Scientists already know that variants of certain clotting genes increase the risk of blood clots forming in veins (such as deep vein thrombosis of the legs). However, the involvement of these gene variants in coronary disease has been unclear until now.
John Danesh (University of Cambridge, UK) and colleagues combined data from 191 studies involving a total of about 150,000 participants to investigate seven variants of different clotting genes and the risk of heart disease. They found that a variant of a gene for the plasma protein factor V and a variant of a gene for protein prothrombin were each moderately associated with the risk of coronary disease. Both genetic variants increase the body's production of thrombin, an enzyme that encourages formation of blood clots. By contrast, none of the five other clotting gene variants was correlated with the risk of heart disease.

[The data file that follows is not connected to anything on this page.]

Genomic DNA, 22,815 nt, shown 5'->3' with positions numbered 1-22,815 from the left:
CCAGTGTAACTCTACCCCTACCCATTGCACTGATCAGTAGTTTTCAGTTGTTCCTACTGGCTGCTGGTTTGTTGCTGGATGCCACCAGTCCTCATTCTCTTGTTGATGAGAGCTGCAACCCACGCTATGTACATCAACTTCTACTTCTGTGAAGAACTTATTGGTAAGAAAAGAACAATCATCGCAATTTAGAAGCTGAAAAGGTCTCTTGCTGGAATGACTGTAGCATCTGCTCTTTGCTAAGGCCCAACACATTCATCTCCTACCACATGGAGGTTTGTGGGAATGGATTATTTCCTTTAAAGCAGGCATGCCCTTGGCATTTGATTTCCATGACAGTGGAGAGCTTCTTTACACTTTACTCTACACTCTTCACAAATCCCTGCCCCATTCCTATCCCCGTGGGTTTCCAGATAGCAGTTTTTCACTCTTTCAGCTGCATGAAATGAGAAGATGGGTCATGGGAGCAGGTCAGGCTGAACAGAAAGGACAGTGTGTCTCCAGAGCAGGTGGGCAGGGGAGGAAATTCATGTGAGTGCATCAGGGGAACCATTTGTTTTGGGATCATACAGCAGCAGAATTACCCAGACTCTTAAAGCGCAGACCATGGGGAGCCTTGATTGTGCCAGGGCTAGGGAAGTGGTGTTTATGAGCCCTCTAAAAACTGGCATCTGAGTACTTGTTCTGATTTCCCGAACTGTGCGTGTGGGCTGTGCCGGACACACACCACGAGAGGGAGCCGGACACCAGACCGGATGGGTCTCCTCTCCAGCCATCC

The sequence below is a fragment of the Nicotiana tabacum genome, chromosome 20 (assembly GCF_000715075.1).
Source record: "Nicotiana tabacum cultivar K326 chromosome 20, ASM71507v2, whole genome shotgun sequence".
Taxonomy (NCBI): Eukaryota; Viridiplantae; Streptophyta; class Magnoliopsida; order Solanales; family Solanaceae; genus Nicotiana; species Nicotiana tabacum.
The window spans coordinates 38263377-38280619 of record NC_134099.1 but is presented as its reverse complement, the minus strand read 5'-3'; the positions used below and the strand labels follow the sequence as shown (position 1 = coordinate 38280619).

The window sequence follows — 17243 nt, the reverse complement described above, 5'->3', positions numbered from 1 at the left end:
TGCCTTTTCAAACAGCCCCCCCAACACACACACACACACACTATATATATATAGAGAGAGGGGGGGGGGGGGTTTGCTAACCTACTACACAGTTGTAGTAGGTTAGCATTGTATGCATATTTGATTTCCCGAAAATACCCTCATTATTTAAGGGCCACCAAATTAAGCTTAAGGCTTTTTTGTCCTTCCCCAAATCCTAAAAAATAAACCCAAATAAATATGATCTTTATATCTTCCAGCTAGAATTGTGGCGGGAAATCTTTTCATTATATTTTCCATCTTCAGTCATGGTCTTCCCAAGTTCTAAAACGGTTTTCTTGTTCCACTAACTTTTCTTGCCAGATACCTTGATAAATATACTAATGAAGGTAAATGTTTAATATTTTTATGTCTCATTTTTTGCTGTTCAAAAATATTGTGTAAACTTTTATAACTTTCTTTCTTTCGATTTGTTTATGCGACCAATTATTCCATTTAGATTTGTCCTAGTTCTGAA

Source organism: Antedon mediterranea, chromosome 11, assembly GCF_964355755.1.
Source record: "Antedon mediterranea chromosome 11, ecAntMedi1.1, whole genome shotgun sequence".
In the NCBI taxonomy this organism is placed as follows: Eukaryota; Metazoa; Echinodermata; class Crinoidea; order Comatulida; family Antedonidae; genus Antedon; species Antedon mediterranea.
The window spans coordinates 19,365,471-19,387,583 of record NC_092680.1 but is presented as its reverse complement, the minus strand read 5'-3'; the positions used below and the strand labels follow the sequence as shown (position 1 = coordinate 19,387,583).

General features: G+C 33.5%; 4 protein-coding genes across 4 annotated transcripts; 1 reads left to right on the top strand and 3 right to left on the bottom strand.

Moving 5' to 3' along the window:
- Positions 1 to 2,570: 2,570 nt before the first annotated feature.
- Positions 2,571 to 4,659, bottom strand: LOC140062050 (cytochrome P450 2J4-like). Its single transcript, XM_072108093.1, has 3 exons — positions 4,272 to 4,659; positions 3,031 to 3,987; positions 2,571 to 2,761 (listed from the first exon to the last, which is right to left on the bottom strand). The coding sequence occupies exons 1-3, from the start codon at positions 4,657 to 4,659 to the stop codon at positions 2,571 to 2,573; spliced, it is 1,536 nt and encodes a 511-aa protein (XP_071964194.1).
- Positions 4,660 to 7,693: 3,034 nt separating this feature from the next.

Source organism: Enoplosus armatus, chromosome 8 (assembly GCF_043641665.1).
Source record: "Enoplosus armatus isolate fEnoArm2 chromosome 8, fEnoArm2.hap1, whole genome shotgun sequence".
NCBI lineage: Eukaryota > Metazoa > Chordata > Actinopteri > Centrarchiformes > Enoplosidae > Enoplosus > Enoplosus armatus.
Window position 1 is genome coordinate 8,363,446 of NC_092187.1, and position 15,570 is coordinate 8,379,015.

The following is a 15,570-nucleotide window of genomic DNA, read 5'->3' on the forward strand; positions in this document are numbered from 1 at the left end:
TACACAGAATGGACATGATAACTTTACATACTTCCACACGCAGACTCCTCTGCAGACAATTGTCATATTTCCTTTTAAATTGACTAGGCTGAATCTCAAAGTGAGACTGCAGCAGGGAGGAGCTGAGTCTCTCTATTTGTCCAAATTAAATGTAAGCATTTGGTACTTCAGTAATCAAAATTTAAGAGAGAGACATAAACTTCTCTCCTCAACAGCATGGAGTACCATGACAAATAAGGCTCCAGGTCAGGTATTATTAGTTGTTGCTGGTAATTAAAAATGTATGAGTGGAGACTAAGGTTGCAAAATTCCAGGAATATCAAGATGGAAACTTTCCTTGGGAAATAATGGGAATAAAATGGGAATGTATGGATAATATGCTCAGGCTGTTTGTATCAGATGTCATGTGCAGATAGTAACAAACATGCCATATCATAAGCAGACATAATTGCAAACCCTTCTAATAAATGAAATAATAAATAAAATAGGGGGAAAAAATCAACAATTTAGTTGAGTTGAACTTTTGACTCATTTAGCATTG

Professor Danesh states: "These findings could have implications for designing new therapies that target blood clotting pathways to help prevent heart disease. More generally, they suggest that bigger and deeper studies than have been customary will be needed to identify the genetic causes of heart attacks." (Quote by e-mail; does not appear in published paper)